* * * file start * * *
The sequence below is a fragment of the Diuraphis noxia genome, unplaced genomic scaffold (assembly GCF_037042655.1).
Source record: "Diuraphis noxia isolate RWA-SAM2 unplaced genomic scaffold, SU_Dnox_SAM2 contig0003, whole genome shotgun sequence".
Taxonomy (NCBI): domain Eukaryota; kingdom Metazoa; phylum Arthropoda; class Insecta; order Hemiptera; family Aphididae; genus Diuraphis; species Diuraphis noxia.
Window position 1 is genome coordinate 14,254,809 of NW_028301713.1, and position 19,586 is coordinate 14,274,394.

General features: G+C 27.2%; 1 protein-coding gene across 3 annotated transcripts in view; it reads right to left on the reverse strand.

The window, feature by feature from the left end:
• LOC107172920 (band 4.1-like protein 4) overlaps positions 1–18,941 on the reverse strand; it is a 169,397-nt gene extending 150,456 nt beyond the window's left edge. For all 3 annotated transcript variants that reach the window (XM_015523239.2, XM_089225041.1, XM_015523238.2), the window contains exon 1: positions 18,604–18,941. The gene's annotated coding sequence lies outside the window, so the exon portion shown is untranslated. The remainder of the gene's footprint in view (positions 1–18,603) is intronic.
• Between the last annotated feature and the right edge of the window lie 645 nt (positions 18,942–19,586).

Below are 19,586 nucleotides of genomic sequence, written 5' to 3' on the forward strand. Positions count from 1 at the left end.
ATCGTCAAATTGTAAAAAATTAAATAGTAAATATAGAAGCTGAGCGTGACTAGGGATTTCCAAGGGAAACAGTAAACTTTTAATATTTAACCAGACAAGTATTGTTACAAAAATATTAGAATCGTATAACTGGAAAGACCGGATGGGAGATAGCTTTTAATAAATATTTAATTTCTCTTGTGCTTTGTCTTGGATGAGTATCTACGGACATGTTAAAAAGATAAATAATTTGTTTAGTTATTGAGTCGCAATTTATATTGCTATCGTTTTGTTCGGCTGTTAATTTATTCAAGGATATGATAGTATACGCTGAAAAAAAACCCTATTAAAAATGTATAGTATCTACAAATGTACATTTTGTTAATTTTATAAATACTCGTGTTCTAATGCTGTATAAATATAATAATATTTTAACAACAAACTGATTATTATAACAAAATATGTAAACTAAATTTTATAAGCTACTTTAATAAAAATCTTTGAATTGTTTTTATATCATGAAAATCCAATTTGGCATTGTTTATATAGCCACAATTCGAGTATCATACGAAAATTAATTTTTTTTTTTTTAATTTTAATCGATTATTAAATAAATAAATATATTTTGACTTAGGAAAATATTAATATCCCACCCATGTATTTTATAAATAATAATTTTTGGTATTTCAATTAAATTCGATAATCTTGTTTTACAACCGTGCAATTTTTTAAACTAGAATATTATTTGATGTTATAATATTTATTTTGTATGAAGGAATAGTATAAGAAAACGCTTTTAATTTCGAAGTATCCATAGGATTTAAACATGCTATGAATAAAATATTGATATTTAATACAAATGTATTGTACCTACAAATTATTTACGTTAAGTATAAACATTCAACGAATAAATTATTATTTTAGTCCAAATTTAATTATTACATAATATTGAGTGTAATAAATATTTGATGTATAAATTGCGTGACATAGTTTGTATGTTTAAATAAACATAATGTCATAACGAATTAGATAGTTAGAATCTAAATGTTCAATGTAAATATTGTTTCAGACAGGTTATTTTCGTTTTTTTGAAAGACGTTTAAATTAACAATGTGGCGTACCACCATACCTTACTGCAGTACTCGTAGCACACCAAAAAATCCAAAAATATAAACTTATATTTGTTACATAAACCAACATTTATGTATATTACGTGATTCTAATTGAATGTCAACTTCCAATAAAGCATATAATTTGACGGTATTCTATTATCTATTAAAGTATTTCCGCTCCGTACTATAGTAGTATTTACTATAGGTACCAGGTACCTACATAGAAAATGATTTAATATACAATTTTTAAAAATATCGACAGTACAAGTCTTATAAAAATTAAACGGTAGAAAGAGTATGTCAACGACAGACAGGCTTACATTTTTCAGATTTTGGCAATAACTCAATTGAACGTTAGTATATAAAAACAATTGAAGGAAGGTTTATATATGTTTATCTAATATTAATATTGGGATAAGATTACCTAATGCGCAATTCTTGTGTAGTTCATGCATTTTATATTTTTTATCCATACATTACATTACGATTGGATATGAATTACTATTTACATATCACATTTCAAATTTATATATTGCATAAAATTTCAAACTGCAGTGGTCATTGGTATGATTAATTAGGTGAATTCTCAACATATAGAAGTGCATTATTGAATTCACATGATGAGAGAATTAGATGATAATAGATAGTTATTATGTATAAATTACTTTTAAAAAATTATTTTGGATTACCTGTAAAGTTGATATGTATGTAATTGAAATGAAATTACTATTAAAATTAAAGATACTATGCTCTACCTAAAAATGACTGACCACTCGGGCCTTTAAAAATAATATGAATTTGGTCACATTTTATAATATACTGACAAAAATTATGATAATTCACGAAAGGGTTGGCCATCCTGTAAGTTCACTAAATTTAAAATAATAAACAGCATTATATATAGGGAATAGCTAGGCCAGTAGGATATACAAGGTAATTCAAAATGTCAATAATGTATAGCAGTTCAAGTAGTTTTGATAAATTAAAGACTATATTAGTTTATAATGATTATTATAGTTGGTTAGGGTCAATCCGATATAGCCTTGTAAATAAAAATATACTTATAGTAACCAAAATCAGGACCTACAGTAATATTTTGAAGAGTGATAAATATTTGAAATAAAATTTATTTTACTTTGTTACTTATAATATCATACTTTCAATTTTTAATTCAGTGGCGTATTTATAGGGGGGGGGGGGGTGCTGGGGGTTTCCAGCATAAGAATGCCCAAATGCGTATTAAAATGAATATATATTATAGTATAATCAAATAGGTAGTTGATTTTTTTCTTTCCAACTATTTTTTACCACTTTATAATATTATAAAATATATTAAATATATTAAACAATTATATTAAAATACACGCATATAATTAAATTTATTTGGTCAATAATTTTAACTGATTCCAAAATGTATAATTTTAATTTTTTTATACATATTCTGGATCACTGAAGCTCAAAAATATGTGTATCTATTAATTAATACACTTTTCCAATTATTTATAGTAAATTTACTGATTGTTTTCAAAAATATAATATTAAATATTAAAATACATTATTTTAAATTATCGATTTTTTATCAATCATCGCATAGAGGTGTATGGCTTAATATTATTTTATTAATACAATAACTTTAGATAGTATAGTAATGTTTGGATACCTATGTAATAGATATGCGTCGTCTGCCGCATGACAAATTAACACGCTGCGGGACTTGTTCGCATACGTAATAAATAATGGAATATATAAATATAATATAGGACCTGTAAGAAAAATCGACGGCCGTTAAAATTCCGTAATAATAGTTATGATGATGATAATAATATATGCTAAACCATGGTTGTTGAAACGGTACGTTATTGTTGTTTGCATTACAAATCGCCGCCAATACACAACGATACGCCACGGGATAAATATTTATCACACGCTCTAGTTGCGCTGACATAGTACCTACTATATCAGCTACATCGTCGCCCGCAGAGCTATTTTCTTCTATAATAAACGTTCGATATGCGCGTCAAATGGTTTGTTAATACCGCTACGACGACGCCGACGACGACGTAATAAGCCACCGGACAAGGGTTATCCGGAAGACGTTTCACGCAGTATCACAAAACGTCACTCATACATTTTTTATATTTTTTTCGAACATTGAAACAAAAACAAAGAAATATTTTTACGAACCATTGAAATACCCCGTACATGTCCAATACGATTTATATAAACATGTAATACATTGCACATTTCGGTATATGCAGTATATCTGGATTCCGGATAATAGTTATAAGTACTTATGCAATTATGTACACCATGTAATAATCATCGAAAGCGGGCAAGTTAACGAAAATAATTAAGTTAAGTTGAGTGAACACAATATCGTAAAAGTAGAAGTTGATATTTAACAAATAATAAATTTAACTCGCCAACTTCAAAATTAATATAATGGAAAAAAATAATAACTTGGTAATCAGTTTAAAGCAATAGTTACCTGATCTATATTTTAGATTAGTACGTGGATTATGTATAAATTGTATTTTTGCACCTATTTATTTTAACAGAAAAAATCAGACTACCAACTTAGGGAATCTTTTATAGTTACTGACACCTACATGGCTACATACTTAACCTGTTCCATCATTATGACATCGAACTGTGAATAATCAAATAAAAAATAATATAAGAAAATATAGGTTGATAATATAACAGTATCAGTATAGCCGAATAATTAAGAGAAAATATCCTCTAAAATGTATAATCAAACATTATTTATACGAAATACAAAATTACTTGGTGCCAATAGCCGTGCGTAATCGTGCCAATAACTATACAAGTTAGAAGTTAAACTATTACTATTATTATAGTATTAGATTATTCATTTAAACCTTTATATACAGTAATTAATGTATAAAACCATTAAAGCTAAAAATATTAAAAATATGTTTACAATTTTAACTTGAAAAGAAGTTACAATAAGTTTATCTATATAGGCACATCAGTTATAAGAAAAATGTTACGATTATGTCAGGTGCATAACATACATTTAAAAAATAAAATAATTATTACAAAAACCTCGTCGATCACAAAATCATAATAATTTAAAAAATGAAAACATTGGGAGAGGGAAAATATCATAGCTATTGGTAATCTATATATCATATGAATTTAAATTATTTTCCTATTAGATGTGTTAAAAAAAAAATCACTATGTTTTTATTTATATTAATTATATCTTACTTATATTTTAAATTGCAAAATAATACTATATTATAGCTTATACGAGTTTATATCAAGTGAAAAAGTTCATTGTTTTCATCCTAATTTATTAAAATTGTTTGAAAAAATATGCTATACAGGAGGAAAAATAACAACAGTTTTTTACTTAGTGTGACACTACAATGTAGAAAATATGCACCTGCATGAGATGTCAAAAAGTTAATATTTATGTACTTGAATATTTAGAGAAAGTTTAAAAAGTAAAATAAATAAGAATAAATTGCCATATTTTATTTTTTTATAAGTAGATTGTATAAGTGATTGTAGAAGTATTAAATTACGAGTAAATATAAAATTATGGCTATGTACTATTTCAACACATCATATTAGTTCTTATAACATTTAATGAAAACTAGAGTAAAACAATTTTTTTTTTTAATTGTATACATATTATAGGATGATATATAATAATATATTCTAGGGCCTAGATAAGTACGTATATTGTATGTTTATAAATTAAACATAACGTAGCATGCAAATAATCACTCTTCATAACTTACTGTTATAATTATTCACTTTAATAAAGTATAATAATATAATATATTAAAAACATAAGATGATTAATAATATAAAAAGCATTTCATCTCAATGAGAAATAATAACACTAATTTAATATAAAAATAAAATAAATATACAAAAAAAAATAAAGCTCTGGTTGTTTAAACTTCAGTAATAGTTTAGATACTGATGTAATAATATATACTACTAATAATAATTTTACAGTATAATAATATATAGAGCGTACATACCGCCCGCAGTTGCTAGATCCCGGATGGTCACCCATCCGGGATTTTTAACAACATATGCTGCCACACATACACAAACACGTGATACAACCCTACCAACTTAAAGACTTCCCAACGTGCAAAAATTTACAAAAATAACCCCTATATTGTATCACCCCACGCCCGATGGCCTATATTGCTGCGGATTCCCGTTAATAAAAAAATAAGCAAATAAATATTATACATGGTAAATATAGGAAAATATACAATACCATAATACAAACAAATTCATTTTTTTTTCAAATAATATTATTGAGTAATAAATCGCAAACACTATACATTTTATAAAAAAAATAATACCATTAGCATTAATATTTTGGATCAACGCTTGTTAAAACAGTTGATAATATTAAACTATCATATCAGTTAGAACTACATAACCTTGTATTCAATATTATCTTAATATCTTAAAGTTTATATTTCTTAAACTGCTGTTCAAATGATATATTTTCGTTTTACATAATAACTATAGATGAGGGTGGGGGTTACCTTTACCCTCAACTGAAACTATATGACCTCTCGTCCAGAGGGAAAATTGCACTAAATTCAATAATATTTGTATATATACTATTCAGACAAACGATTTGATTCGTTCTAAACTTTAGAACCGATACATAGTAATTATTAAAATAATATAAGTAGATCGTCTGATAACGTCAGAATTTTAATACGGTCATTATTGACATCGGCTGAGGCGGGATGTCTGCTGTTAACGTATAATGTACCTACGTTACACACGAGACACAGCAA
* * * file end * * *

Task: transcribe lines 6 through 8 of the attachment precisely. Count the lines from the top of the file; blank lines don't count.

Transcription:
The window, feature by feature from the left end:
• LOC107172920 (band 4.1-like protein 4) overlaps positions 1–18,941 on the reverse strand; it is a 169,397-nt gene extending 150,456 nt beyond the window's left edge. For all 3 annotated transcript variants that reach the window (XM_015523239.2, XM_089225041.1, XM_015523238.2), the window contains exon 1: positions 18,604–18,941. The gene's annotated coding sequence lies outside the window, so the exon portion shown is untranslated. The remainder of the gene's footprint in view (positions 1–18,603) is intronic.
• Between the last annotated feature and the right edge of the window lie 645 nt (positions 18,942–19,586).